Stinky Teddy is a meta-search engine that utilizes search feeds from multiple search providers. The glue that brings it all together are the so-called real-time search engines. Using data from these real-time search engines I can figure out how people are using words and phrases in their current online conversations.
Twitter is an invaluable resources for this real-time data as it is the largest available source for real-time user generated content. I highlight the word available because Facebook does not provide access to their users' real-time status updates. The one drawback of Twitter is that the contributers (Tweeters) are a highly biased sample of humanity, mostly techies and narcissists. Normal people don't tweet -- most average Joes and Janes on Twitter don't have enough real followers to justify the effort it takes to send out a Tweet (do you talk out loud when nobody is around to hear you?). Twitter by itself generally does not allow me to figure out what is important to "real" people.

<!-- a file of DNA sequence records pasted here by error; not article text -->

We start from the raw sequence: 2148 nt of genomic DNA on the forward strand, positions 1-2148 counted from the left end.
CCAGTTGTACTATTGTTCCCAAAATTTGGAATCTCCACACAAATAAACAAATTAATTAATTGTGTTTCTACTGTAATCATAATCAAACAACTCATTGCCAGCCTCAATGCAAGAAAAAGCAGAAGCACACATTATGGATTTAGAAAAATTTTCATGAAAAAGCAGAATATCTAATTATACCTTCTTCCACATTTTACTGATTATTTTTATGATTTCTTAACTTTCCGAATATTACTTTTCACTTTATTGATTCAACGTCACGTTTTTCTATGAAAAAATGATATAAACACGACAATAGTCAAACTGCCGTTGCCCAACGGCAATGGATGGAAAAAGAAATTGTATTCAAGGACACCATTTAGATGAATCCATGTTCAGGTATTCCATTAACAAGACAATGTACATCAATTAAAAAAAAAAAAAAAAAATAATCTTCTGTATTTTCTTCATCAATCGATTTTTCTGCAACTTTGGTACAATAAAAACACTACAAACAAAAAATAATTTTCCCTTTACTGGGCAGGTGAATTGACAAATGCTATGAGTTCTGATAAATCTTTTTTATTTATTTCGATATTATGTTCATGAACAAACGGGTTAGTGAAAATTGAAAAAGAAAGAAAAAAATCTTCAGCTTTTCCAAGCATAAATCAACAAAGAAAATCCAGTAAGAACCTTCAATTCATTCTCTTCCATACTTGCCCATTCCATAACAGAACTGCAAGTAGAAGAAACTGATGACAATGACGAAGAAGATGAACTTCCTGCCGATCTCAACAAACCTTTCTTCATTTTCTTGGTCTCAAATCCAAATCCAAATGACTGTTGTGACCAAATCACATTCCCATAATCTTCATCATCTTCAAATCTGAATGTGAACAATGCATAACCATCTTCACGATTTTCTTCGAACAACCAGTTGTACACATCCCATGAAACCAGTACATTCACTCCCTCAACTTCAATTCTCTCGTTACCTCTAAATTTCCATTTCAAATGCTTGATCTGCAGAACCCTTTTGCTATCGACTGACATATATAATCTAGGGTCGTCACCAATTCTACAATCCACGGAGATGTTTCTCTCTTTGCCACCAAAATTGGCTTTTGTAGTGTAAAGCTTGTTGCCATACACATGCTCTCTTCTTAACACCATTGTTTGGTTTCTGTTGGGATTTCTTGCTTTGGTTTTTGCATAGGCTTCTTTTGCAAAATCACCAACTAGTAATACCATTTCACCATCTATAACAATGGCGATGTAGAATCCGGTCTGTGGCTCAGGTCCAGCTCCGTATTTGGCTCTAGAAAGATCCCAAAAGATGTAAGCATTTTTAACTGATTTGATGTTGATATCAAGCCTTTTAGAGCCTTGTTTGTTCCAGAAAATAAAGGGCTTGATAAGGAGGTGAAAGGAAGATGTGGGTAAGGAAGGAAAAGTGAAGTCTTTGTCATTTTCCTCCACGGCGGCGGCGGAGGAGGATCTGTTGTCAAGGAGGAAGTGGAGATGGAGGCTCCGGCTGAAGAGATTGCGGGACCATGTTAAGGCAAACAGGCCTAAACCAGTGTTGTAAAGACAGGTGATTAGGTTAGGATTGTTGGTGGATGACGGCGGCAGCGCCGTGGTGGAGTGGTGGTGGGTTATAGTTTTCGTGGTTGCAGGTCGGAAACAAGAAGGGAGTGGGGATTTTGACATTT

So it was with great sadness that I read this week about the discontinuation of the OneRiot real-time search API. Technically they are launching their new Advertising Network, but hidden somewhere in the announcement is the demise of the search engine and search API.
I've been using the OneRiot search API for over a year now, but today deactivated it on Stinky Teddy (the search API will be turned off in a couple of days). This is a big blow -- OneRiot did a superb job of surfacing fresh content that normal people care about. I used the OneRiot API with the "rest of the world besides Twitter" option. This is the world where U2 is more important than Justin Bieber. I'm not sure of the exact details of OneRiot's algorithm, but it worked very well from both algorithmic perspective (great content) and a technical level (fast response, no outages, stable API). Goodbye old friend.
All is not lost. Collecta still helps me to capture the pulse of the normal world. Hopefully Bing opens up their social API (they are indexing Facebook public updates now). Also, I'm starting to index select parts of the web myself.